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Shani Glapion loves the experience of drinking beer, from the first citrusy sip of a West Coast India Pale Ale down to the conversational buzz of a brewery.
Though the 35-year-old Nashville resident is now a cicerone-certified beer server — the first step to becoming a master of beer, or master cicerone — Glapion didn’t always know so much about beer. At first, it was just a way for her to spend time with her wife. The couple started using Groupon in 2013 to find tickets to brewery tours, which quickly became a hobby of theirs.
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Although going to breweries was a fun activity for the couple, there was one thing they noticed immediately: a lack of diversity. After a few visits, it became a trend for Glapion and her wife to be the only people of color in the brewery.
“I was just like ‘Man, I wish there was an opportunity where there was a group of people that could come together and have beer.’”
So, Glapion created(BBE), a group of craft beer drinkers that get together for beer-related social events and monthly meetups in the Nashville area. The group gives Black people exposure to beer, a beverage that Glapion feels has never been appropriately marketed toward the Black community.
Research confirms her sentiment. According to an analysis by the Brewers Association, from 2015 to 2018 more than 80% of new craft beer drinkers were white.
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But Glapion is determined to fix this through BBE. The organization provides a space for Black beer enthusiasts to enjoy their favorite adult beverage in a safe and comfortable environment.
“Black people are looking for that community,” Glapion explains. “If you love beer, you’ve been to a brewery; all you’re missing is some people you can relate to more.”
The BBE is an extension of who Glapion is as a person. Bringing people together and allowing them to have a good time is a passion of hers, and she considers it to be a major part of her character. For Glapion, the community she’s created is all about giving Black people the space to not only learn more about beer, but to also connect with others who understand the issues surrounding the Black community.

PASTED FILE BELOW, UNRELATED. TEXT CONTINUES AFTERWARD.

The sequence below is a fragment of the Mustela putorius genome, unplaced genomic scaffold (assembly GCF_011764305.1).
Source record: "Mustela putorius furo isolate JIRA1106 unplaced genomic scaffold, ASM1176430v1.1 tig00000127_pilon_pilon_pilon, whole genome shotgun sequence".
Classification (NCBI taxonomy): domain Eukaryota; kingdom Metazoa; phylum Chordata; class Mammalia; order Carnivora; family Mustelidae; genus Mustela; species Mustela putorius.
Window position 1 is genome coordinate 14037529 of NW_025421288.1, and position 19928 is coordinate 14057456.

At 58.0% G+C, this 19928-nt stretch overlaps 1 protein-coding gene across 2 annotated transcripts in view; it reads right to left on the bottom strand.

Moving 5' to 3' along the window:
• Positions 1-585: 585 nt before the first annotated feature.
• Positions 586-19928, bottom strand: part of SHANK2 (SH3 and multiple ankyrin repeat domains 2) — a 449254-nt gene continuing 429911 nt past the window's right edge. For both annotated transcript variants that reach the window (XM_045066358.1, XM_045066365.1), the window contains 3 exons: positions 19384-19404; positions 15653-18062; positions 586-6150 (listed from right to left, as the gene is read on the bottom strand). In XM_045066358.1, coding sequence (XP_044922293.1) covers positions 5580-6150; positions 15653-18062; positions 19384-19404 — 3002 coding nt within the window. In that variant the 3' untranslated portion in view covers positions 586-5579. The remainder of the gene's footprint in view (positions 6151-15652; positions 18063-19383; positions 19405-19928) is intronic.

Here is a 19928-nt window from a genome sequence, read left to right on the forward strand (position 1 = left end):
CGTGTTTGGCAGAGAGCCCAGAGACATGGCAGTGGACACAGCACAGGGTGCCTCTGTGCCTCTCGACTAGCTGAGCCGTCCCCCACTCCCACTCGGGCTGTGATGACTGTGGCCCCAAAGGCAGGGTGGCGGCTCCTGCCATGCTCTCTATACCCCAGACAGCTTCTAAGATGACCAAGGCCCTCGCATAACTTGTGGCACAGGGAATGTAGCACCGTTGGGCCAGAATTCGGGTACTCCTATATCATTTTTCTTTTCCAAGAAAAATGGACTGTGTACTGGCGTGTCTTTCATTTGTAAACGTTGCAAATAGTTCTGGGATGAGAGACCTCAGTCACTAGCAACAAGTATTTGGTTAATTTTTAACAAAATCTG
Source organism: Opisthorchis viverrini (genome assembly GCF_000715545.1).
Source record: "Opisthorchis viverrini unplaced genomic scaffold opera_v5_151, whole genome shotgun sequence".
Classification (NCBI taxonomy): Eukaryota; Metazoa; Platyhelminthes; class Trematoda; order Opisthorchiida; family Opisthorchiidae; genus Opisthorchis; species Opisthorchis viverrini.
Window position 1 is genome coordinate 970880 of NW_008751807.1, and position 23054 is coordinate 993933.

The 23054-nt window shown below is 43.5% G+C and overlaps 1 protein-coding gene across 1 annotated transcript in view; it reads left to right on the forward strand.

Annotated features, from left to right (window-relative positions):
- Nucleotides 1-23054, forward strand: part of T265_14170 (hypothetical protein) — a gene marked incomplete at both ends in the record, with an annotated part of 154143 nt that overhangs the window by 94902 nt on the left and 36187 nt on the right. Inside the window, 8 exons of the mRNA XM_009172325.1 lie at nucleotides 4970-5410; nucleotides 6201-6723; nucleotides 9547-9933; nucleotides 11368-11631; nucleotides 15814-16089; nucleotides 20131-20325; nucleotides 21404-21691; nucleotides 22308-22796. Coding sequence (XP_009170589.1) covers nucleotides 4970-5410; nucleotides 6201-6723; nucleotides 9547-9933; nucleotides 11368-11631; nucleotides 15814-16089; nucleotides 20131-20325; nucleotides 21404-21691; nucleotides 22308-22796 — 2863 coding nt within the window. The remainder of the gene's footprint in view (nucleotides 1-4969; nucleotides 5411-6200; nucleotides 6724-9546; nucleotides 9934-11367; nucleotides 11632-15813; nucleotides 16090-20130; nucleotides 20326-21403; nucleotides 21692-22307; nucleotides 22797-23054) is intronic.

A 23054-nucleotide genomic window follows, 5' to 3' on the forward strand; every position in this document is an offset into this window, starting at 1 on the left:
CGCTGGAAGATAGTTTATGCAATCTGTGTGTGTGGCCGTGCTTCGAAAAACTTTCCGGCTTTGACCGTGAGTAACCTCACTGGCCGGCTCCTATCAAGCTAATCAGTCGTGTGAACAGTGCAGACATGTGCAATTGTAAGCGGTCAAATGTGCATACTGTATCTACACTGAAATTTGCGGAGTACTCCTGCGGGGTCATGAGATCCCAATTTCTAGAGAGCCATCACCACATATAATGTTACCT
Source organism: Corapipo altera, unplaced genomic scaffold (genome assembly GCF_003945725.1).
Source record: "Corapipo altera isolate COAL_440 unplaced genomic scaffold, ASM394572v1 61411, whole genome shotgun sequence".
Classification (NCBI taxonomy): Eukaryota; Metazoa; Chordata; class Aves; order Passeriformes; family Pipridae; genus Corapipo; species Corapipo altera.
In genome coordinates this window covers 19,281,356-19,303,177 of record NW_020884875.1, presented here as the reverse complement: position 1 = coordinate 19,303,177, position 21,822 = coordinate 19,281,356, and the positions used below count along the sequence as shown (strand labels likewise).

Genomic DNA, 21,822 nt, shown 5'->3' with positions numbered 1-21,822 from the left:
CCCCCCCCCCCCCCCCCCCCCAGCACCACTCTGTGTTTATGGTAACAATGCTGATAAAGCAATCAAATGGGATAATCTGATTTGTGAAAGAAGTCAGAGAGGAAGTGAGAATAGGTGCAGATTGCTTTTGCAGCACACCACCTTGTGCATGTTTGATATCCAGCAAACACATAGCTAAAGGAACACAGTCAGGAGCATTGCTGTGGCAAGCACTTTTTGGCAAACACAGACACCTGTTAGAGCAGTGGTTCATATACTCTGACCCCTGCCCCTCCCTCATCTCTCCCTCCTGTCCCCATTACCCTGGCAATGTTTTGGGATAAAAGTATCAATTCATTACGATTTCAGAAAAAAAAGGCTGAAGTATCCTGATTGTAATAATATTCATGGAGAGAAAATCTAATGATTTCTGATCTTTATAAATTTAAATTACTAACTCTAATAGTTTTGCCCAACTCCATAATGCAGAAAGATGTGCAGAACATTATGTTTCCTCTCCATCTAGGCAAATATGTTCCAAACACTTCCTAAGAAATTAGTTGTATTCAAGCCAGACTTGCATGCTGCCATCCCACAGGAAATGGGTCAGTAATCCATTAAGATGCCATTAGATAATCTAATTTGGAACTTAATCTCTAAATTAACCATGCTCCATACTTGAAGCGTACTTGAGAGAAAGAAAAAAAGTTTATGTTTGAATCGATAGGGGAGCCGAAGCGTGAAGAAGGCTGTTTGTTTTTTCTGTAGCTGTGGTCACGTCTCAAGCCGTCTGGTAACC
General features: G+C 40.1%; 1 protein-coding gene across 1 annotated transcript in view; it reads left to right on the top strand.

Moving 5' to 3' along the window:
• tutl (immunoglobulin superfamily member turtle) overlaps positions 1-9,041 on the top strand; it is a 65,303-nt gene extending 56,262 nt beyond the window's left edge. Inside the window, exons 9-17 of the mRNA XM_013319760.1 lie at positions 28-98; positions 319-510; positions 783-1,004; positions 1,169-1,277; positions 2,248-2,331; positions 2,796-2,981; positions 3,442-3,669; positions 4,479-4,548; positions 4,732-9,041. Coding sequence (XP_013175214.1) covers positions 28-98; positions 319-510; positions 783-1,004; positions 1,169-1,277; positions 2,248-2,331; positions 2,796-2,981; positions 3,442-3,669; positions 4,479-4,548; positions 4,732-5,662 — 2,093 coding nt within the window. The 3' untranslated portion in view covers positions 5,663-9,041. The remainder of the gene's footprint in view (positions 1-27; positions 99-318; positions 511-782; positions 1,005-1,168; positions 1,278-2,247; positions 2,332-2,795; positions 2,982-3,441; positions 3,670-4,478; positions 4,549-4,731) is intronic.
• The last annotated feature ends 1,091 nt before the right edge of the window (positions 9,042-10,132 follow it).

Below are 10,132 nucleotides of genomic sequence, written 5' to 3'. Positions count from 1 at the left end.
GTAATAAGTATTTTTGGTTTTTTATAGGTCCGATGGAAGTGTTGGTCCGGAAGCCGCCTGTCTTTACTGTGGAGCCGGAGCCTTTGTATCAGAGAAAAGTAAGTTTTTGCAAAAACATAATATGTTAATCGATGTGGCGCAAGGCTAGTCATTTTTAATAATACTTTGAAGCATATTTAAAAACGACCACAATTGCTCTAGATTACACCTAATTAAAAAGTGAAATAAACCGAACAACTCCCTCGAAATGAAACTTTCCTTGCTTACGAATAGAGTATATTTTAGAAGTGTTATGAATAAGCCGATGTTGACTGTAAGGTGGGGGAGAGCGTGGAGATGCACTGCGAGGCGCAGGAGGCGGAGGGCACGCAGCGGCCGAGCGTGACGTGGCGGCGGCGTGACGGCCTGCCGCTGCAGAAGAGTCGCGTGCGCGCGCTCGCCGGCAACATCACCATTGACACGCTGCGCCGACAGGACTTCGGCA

“The Black Beer Experience introduces people to beer, but it also gives them an opportunity to have conversations that are more meaningful and not just surface level.”
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For those involved, BBE has been a game changer. Justin Singleton, a member of BBE, said that Glapion created a space in Nashville that craft beer lovers needed.
“I remember coming from a work trip in East Tennessee a few years ago, and I said to myself, ‘Man, it would be nice to see more than one Black person in a brewery.’”
Less than a week later, he found BBE and said it felt as if “some beer deity” heard his cry.
“Black Beer Experience has made it cool to nerd out about beer with people that look like myself,” he says.
Although the BBE started in 2019 as a way to give Black people a place to come together to enjoy and learn more about beer, it’s quickly grown into more than that. Through a variety of events and outreach efforts, the group also serves as a bridge to connect the Black community with the brewery world, which is dominated by white people.
According to a, 88% of people who own craft breweries are white. Meanwhile, Black brewery owners make up just 1%.
The BBE stresses how important it is for the craft beer community to not only increase its diversity efforts, but to also visit and collaborate with Black people in their own spaces and neighborhoods. Glapion’s organization makes it possible for breweries to create a relationship with the Black community through its beer-focused events.
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“Breweries have to come out of their comfort zone and go to spaces where Black people or different communities are that aren’t typically where brewery visitors are,” Glapion says.
During its first year, BBE’s social events focused mainly on getting members together at breweries to enjoy beer and conversation. Glapion wanted to continue those meetups during 2020 as well as host some larger events, but the pandemic forced her to pivot plans. However, Glapion is resilient — she has still managed to connect the brewery world and the Black community through smaller meetups.
One event Glapion said she’s very proud of is a tap takeover she planned between two Nashville-based businesses.brought its beer to , a Black-owned grocery store and restaurant. Members of BBE and the general public attended the event, which served as a way to introduce the neighborhood to a local brewery as well as introduce the brewery’s regulars to a local Black-owned business.
Events like these are just one step toward improving the relationship between the beer world and the Black community.
Although the coronavirus pandemic has made future meetups and events uncertain, Glapion is looking forward to bringing more of the connections she’s made in the beer world to Nashville during 2021.
And she has already made a big impact. As Singleton predicts, “she will end up being the face of beer in Nashville very soon”
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